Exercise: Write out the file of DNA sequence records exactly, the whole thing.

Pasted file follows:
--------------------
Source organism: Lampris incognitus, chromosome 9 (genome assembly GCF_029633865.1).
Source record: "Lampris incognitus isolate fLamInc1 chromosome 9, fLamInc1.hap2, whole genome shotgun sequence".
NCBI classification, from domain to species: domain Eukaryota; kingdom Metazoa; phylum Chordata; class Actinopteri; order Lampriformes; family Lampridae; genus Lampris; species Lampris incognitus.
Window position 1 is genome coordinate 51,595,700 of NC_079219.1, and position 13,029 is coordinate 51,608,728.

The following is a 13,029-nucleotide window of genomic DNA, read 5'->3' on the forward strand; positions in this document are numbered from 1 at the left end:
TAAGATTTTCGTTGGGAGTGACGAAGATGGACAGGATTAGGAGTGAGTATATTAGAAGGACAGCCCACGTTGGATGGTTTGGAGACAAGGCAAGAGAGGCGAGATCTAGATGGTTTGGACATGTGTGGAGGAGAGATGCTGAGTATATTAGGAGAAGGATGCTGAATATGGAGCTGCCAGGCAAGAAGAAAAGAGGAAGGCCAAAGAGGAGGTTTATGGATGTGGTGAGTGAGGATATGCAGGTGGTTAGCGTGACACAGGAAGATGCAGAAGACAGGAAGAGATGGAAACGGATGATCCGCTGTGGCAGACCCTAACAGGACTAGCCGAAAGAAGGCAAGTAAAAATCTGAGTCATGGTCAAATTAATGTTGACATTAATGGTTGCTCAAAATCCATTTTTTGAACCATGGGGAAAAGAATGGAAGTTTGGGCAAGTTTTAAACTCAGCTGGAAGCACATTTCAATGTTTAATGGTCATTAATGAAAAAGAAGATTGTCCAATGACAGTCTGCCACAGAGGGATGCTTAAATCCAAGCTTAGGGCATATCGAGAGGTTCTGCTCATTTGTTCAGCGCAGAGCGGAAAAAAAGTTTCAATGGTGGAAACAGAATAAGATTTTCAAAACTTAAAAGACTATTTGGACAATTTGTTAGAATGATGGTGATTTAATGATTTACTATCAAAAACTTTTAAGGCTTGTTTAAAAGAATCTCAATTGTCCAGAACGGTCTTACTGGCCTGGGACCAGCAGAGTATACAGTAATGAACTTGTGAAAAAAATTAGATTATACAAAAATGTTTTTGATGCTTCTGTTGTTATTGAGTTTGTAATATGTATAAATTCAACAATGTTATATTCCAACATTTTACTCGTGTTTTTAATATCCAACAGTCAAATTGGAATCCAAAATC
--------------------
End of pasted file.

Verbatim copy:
Source organism: Lampris incognitus, chromosome 9 (genome assembly GCF_029633865.1).
Source record: "Lampris incognitus isolate fLamInc1 chromosome 9, fLamInc1.hap2, whole genome shotgun sequence".
NCBI classification, from domain to species: domain Eukaryota; kingdom Metazoa; phylum Chordata; class Actinopteri; order Lampriformes; family Lampridae; genus Lampris; species Lampris incognitus.
Window position 1 is genome coordinate 51,595,700 of NC_079219.1, and position 13,029 is coordinate 51,608,728.

The following is a 13,029-nucleotide window of genomic DNA, read 5'->3' on the forward strand; positions in this document are numbered from 1 at the left end:
TAAGATTTTCGTTGGGAGTGACGAAGATGGACAGGATTAGGAGTGAGTATATTAGAAGGACAGCCCACGTTGGATGGTTTGGAGACAAGGCAAGAGAGGCGAGATCTAGATGGTTTGGACATGTGTGGAGGAGAGATGCTGAGTATATTAGGAGAAGGATGCTGAATATGGAGCTGCCAGGCAAGAAGAAAAGAGGAAGGCCAAAGAGGAGGTTTATGGATGTGGTGAGTGAGGATATGCAGGTGGTTAGCGTGACACAGGAAGATGCAGAAGACAGGAAGAGATGGAAACGGATGATCCGCTGTGGCAGACCCTAACAGGACTAGCCGAAAGAAGGCAAGTAAAAATCTGAGTCATGGTCAAATTAATGTTGACATTAATGGTTGCTCAAAATCCATTTTTTGAACCATGGGGAAAAGAATGGAAGTTTGGGCAAGTTTTAAACTCAGCTGGAAGCACATTTCAATGTTTAATGGTCATTAATGAAAAAGAAGATTGTCCAATGACAGTCTGCCACAGAGGGATGCTTAAATCCAAGCTTAGGGCATATCGAGAGGTTCTGCTCATTTGTTCAGCGCAGAGCGGAAAAAAAGTTTCAATGGTGGAAACAGAATAAGATTTTCAAAACTTAAAAGACTATTTGGACAATTTGTTAGAATGATGGTGATTTAATGATTTACTATCAAAAACTTTTAAGGCTTGTTTAAAAGAATCTCAATTGTCCAGAACGGTCTTACTGGCCTGGGACCAGCAGAGTATACAGTAATGAACTTGTGAAAAAAATTAGATTATACAAAAATGTTTTTGATGCTTCTGTTGTTATTGAGTTTGTAATATGTATAAATTCAACAATGTTATATTCCAACATTTTACTCGTGTTTTTAATATCCAACAGTCAAATTGGAATCCAAAATC